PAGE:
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Wednesday, 18 July 2007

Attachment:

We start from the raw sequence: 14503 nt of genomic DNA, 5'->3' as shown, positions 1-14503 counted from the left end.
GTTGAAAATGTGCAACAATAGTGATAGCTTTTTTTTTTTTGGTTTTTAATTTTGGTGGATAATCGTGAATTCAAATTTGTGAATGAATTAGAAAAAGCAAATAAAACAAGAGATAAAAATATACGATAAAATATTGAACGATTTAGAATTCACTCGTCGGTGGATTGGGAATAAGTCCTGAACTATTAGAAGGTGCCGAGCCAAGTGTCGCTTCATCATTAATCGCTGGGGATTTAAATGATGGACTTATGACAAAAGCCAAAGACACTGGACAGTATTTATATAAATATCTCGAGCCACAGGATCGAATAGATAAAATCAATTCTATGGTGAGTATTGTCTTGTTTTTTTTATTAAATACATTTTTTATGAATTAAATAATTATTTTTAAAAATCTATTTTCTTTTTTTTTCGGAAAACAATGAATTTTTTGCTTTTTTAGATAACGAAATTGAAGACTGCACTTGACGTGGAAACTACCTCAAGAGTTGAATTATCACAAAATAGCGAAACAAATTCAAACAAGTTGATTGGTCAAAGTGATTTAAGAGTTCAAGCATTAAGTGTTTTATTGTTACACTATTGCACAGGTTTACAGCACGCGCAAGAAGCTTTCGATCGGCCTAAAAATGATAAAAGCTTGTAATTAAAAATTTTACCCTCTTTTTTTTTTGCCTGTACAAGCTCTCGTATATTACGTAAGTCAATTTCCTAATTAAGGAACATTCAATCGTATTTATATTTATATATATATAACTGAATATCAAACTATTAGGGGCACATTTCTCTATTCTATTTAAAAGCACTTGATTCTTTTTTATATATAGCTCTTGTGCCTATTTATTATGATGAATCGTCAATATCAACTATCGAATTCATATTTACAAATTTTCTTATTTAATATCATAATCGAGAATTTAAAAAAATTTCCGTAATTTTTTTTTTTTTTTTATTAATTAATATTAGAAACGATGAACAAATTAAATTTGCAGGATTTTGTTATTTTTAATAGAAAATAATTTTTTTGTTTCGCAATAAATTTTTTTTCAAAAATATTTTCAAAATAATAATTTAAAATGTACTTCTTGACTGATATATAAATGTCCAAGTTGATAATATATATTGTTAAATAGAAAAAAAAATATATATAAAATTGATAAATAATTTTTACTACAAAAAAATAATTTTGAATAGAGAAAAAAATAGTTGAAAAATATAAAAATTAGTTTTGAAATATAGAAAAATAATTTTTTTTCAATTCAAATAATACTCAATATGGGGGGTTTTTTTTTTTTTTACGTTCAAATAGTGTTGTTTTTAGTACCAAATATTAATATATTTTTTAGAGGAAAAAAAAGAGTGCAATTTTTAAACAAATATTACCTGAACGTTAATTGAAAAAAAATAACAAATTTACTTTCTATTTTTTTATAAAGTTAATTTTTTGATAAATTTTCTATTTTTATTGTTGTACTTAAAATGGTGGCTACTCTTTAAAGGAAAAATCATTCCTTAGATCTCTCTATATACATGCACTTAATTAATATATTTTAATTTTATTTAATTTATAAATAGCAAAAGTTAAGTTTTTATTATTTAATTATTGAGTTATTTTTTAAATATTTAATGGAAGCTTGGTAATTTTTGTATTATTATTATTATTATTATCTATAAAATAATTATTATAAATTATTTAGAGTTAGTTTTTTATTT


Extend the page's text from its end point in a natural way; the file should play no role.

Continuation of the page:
Islam and "Best Practices" Micro Finance